Day in the life of
Test Engineer – Jon M Quigley
The test engineer provides an objective review of the product from multiple perspectives.
- Compliance testing – assess the product (hardware and software) to regulations and specifications
- Combinational testing –such as two different stimulus (example: high temperature and vibration)
- Exploratory – testing that are outside the use defined in the specification, but could how the customer will use the product
- Extreme testing – testing that is beyond the specification limits, for example, higher temperature, beyond the vibration expectation, the more severe electrical stimulus
While the product is being developed, iterations or versions of the product will be sent to test engineers to assess the product. The test person will compare the product as it is presently and what can be an anticipated customer use or interaction with the product. Reporting is the symptom or observable phenomenon or perceived failure, but the actions the test person took to evoke the anomaly. The developers will use this to develop actions around adjusting the product (software and or hardware changes). The team then will make a decision on what actions should be taken to remediate (design change) or ignore (make no adjustment to the product design). The project will develop a scheme for prioritizing these reported anomalies and set about planning the subsequent product updates.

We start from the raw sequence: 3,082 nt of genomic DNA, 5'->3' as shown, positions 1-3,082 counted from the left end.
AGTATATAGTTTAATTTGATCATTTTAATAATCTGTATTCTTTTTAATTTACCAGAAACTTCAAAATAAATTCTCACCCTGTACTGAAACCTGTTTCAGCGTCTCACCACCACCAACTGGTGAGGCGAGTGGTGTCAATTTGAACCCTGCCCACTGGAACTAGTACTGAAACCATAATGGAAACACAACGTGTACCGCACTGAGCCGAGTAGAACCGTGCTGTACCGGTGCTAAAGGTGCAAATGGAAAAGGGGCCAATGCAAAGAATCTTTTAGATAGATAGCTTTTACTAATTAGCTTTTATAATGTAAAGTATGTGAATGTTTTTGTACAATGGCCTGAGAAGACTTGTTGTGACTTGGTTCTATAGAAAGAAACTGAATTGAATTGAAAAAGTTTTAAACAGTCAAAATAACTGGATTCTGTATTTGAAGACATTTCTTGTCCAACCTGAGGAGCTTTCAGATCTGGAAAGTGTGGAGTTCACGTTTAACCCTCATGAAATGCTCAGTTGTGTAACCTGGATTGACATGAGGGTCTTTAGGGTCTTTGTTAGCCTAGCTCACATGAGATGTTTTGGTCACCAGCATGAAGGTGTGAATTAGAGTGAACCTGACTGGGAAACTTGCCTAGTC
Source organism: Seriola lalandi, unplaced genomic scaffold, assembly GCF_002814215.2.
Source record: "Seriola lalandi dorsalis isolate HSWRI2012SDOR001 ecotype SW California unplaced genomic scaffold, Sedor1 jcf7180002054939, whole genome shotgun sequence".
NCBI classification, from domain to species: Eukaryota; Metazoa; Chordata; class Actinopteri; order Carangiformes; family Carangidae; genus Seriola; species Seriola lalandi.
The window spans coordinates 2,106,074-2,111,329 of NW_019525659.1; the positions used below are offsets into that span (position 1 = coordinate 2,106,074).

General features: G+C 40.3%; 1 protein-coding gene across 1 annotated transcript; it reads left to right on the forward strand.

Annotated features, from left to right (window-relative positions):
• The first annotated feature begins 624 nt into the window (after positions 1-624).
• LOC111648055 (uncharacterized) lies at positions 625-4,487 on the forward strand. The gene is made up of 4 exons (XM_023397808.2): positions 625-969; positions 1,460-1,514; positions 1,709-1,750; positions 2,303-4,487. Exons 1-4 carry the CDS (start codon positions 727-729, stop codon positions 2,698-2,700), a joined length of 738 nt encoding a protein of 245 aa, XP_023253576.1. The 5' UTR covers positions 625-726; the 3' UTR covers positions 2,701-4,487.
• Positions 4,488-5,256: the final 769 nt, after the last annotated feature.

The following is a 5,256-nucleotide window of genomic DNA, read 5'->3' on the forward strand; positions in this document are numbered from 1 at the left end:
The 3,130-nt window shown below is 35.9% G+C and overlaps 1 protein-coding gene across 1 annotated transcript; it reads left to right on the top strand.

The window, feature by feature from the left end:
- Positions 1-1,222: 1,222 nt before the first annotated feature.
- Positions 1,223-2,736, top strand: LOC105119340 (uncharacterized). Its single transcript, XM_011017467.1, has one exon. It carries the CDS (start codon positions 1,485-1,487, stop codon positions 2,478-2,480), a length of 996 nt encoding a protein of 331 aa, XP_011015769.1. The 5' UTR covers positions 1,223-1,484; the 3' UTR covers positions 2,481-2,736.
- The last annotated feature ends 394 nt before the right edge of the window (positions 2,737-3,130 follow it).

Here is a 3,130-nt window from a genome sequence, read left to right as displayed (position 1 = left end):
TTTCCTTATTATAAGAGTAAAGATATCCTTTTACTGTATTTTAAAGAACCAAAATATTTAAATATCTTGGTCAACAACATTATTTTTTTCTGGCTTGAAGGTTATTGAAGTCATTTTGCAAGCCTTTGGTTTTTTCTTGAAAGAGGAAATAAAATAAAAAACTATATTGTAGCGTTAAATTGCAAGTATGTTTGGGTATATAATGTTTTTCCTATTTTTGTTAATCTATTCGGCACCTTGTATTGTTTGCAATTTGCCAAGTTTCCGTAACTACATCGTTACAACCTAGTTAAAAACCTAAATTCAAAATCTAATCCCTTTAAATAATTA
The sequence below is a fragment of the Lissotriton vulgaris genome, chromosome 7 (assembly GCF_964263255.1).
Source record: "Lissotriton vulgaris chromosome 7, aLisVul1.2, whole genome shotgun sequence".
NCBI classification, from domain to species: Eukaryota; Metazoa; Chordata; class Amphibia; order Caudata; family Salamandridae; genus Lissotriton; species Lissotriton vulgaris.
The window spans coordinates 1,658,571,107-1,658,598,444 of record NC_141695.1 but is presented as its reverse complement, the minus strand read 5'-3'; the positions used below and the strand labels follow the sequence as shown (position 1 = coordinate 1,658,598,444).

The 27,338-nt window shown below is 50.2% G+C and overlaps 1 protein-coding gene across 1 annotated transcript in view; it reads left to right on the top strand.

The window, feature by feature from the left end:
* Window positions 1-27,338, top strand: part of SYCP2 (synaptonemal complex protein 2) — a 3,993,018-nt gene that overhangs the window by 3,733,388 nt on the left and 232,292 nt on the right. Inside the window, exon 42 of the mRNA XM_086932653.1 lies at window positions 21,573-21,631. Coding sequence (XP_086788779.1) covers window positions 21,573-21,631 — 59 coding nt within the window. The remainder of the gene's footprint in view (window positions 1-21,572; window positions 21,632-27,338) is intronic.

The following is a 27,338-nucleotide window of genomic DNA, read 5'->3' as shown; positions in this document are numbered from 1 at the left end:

- How shall the product be tested? What stimulus should the product be subjected?
- What equipment, test cases (specific instructions for the test), and processes are needed?
- What test data (inputs to the product) will be used?
- Answer question
- Does the product meet specifications (contractual obligations)?
- Are there product boundaries that if crossed could present risk to the customer?
- Will this product put the company at risk due to field or application failures?
- Does the product meet the actual use of the product by the customer? The atypical but likely use of the product?
I like to look at the embedded engineer and the test engineer as yang and yin. The developer is positive, building new things. The test engineer must be a strong critique of the product (not the people developing the product). The test engineer critique is used by the developers to improve the product. Personally, I believe a test engineer must have good communications skills, and not fall any counching language in their articulation of the findings. They must stand strong in the face of management and project pressures.
- Team interactions provide opportunities for learning
- Opportunities for problem-solving and creating ways to adequately test the product
- Opportunities for problem (puzzle) solving if you like that sort of thing.
- Testing pressures increase as the product nears launch date.
- From experience, it seems testing is thought of as the final thing we do, and this adds stress to the work.
- Severe failures found in testing can create difficult discussions and pressure on the tester
Advice for aspiring test engineers
It helps to get an engineering degree for this one also, or some way to learn a specific and critical way to analyze and think. There are organizations such as TMMi (https://www.tmmi.org/ ) and volunteer opportunities, for example, SAE has standards committees that focus on testing products and systems.
Jon M Quigley
Founder of Value Transformation